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Archive for the ‘Quick read’ Category

Animal ArchitectureFrom its arresting cover to its fantastic photographs to its quirky animal facts, Animal Architecture is a winner for art lovers, photographers, and nature lovers.

The term “architecture” usually means buildings. In this book the term can mean structures made of materials from outside of an animal’s body, such as a bird’s nest or beaver dam. It can also mean structures made with materials from animal’s bodies such as webs, or even ones that stay on their bodies such as shells.

Some of the featured animals are very small, such as the caddis fly, but the sparkling photographs with black backgrounds show every hair-like appendage on the tiny creature’s body and every minute piece of wood, stone, leaf, shell or straw in the amazing cases that they build to protect their soft bodies. The photograph with the largest scale goes to another of the smallest animals. The compass termite in northern Australia builds 3 meter (10 feet) high mounds and the aerial photographs taken at dawn and dusk show a flat semiarid field with long shadows highlighting hundreds of aerie gravestones. On any scale, we are not the only creatures who can mold our environment. The changes can be destructive for the host like the galleries of the bark beetle larvae or cause great changes to the entire local environment like beaver dams, termite mounds, or coral reefs.

The photographer, Ingo Arndt, has won numerous awards and been published by National Geographic and it’s easy to see why. These photographs are immediately arresting but also bear long study to examine the intricacies of the galleries of the bark beetle larvae, the bower bird’s opus, or the staggering variety of corals. The text by Jurgen Tautz takes up less space but it provides clear and digestable chunks of information about these spectacular architects.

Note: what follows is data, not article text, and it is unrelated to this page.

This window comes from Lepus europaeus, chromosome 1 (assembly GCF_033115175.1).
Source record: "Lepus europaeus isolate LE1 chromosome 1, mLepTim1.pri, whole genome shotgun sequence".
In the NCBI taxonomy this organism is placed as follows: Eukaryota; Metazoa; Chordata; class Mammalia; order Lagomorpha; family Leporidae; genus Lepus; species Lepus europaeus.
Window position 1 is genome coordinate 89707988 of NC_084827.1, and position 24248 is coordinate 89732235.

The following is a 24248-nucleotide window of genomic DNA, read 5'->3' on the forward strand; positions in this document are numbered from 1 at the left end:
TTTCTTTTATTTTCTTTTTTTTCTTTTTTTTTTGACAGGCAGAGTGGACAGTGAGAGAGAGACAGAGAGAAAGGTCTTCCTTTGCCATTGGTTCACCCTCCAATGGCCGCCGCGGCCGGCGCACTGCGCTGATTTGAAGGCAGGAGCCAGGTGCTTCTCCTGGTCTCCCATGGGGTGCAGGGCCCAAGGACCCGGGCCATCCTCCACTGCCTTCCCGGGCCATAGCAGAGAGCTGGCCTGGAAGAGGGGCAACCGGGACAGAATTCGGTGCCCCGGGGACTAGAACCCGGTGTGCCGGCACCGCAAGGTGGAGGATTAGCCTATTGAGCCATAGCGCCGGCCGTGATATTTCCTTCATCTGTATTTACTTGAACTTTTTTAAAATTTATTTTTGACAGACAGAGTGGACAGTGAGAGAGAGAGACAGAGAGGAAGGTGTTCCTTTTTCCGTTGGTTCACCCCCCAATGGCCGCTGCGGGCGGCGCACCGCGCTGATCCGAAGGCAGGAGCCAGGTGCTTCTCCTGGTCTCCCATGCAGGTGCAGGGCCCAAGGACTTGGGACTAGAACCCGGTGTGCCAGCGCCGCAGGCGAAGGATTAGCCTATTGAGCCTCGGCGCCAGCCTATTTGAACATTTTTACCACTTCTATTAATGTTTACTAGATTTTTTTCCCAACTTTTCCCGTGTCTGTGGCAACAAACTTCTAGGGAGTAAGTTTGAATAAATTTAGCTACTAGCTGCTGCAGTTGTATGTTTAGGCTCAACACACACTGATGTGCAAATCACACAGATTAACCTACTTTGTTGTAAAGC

Try Animal Architecture if you like the spectacular nature photography of The Oldest Living Things in the World, by Rachel Sussman, The Songs of Insects, by Lang Elliott and Wil Hershberger or Sea, by Mark Laita. Or if you are interested in the substances that these creatures use try Stuff Matters: Exploring the Marvelous Materials that Shape Our Man-Made World, by Mark Miodownik.

Check the WRL catalog for Animal Architecture.

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Link to the Past CoverIt can be fun working right next to Colonial Williamsburg, the world’s largest living history museum; not only do we get to see Thomas Jefferson wandering along the street texting, but we also get to walk past old-fashioned zigzag, split rail fences and see fields of farm animals in the middle of the city.

Link to the Past, Bridge to the Future: Colonial Williamsburg’s Animals is a great way to learn about these animals. It includes sections on cows, sheep, pigs, chickens, pigeons, fish, horses and pets, with simple, clear descriptions of animal management and use, in both colonial times and the present day. It points out that in colonial times animals shared people’s daily lives in a way that they don’t often do today. Of course the colonists used the meat, milk, eggs, and wool from their animals but there were also surprising uses such as including animal hair in plaster for house building, which Colonial Williamsburg brickmakers still do, as they always strive for authenticity.

Modern farm animals have been bred for specific traits over the last several hundred years so to be authentic, Colonial Williamsburg has researched, bought and raised rare breeds such as the Leicester Longwool Sheep. Their research includes works written by the colonialists so Link to the Past, Bridge to the Future has several quotes from George Washington about how he managed his animals.

The text explains and complements the pictures, but like the other books about Colonial Williamsburg Link to the Past, Bridge to the Future is an enjoyable and worthwhile book just for the photos. Every page includes wonderful photographs of the interpreters in costumes performing their farming tasks by hand, as well as photographs of the animals as they go about their lives.